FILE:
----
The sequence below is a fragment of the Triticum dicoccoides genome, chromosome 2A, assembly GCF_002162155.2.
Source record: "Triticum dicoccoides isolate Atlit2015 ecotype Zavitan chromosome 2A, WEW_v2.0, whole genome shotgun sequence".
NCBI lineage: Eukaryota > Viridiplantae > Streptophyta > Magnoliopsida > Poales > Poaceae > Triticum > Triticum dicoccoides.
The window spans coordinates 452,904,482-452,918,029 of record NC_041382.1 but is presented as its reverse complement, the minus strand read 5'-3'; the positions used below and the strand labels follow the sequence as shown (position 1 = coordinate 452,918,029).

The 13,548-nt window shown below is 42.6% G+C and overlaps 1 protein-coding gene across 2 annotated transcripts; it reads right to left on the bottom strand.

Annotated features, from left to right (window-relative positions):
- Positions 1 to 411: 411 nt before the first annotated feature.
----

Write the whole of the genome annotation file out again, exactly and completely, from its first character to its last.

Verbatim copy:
The sequence below is a fragment of the Triticum dicoccoides genome, chromosome 2A, assembly GCF_002162155.2.
Source record: "Triticum dicoccoides isolate Atlit2015 ecotype Zavitan chromosome 2A, WEW_v2.0, whole genome shotgun sequence".
NCBI lineage: Eukaryota > Viridiplantae > Streptophyta > Magnoliopsida > Poales > Poaceae > Triticum > Triticum dicoccoides.
The window spans coordinates 452,904,482-452,918,029 of record NC_041382.1 but is presented as its reverse complement, the minus strand read 5'-3'; the positions used below and the strand labels follow the sequence as shown (position 1 = coordinate 452,918,029).

The 13,548-nt window shown below is 42.6% G+C and overlaps 1 protein-coding gene across 2 annotated transcripts; it reads right to left on the bottom strand.

Annotated features, from left to right (window-relative positions):
- Positions 1 to 411: 411 nt before the first annotated feature.